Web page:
If you combine an 8" planed board with a 10" one, you can make a flicker box with a base of 7¼" x 7¾" which is close to a 7" square nest box. The benefit of using an 8" and 10" board is the boards only have to be cross cut. Use 12" lumber for the roof of the nest box as you want it to be larger than the nest box.
Nest Boxes provides detailed information on building various sized nest boxes out of white pine.
Preparing the Nest Box
Flickers will not nest in an empty nest box. They do not build a nest. They are excavators that normally would excavate a cavity in a tree. Their "nest" is just a depression in the wood chips they create from excavating.
To entice flickers to nest in a nest box, the box should be filled about half full with hardwood wood shavings in early winter. By only filling the nest box half full, flickers are still able to inspect and roost in the nest box during the winter. Soft aspen shavings are best and can be purchased at any store that sells animal bedding. Don't use softwood shavings such as pine or cedar as they are full of splinters which could hurt the young.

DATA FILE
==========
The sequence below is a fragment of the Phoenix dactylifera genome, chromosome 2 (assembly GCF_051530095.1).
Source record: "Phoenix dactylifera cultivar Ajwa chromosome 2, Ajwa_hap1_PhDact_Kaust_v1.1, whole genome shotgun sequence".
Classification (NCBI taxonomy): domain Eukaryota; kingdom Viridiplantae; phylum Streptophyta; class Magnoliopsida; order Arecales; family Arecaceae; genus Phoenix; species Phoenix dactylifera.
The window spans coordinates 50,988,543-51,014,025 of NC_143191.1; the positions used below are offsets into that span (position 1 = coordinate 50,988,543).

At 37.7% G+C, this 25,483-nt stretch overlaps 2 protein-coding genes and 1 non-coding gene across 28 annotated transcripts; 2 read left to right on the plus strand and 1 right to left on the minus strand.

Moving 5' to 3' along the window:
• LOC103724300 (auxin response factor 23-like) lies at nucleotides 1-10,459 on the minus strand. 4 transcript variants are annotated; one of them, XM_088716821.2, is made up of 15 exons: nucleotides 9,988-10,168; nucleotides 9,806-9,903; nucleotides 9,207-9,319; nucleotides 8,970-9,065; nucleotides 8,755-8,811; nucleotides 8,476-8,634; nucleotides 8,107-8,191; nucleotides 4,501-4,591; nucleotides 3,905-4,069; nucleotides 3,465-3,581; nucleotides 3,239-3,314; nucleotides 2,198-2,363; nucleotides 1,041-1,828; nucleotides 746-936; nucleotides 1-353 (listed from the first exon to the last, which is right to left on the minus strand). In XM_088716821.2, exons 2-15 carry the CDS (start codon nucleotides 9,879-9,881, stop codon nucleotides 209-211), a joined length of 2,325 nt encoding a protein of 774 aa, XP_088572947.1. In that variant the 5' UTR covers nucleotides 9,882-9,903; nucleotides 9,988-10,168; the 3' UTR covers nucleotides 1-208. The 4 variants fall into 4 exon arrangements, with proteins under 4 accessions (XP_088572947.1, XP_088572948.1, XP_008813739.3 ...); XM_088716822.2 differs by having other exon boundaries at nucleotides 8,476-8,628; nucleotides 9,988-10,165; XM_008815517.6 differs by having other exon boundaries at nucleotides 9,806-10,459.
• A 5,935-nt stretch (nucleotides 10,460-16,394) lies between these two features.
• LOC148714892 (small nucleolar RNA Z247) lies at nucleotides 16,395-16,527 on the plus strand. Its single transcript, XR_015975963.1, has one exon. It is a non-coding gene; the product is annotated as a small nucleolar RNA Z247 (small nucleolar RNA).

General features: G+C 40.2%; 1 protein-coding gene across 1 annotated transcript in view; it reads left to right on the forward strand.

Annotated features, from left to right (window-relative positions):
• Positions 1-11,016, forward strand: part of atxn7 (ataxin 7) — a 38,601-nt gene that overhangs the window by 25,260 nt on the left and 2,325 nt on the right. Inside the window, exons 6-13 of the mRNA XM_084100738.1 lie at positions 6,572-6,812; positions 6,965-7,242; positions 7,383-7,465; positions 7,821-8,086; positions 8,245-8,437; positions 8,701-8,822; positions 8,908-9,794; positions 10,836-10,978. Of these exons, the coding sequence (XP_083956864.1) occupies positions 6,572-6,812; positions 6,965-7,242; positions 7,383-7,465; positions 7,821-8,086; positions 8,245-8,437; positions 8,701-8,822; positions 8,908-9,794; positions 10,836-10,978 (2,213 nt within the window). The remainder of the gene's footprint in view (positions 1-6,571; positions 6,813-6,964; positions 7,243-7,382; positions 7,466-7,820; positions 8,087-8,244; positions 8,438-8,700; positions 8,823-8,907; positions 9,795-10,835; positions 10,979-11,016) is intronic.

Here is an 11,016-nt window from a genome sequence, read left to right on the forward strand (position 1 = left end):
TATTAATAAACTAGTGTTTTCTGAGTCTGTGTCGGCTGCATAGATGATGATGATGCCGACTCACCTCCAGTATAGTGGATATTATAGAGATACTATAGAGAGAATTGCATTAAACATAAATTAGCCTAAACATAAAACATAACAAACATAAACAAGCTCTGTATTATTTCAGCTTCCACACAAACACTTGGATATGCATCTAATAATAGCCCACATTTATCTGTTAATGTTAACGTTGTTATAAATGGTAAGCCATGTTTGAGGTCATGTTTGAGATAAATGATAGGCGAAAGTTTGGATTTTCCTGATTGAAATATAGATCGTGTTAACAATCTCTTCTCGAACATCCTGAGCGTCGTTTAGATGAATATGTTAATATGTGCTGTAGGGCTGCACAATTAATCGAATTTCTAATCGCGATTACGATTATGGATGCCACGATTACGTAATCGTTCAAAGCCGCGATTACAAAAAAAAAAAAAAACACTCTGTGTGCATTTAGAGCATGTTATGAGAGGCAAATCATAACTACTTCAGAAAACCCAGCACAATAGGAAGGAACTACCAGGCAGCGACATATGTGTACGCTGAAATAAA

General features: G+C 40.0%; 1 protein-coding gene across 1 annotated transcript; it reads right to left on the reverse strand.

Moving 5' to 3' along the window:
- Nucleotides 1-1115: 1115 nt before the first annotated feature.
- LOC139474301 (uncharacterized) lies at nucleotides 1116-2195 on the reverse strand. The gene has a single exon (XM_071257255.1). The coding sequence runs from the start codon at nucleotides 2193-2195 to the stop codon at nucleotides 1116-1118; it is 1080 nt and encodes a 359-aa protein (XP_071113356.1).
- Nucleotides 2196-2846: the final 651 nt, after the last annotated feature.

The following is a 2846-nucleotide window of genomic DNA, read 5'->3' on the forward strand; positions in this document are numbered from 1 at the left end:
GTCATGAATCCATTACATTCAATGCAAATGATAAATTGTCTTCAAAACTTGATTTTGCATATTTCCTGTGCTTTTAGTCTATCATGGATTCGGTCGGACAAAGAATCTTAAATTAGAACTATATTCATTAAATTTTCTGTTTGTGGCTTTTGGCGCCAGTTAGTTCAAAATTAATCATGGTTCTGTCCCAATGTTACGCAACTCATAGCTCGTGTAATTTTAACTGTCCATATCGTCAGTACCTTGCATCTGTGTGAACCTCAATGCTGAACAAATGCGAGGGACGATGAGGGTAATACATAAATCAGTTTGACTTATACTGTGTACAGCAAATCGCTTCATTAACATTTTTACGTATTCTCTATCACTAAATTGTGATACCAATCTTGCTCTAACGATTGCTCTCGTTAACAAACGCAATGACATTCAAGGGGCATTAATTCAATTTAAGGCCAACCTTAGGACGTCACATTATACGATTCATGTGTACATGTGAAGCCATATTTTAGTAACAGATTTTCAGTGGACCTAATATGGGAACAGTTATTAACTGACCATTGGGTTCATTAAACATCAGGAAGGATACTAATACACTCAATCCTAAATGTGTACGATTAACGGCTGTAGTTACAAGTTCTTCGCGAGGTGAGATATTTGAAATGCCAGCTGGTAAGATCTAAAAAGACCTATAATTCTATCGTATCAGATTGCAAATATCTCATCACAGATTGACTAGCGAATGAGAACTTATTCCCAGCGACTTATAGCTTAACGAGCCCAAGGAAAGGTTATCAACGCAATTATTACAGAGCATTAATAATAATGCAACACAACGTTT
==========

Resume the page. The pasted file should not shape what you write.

The wood shavings I use are labeled as "Aspen Animal Bedding."
Flickers like to excavate their own nest, as this is part of their courtship process. Once a pair has selected your nest box as a nesting site, you should see them excavating the box. Look for wood shavings on the ground as a sign that they have been excavating. Note that starlings will also excavate nest boxes and throw the shavings on the ground.
Some sources suggest filling the box completely full of wood shavings to prevent starlings from nesting in the nest box. But this also prevents the flickers from roosting in the boxes during winter. The fact that they roost in the boxes in late winter may encourage them to nest in them as well.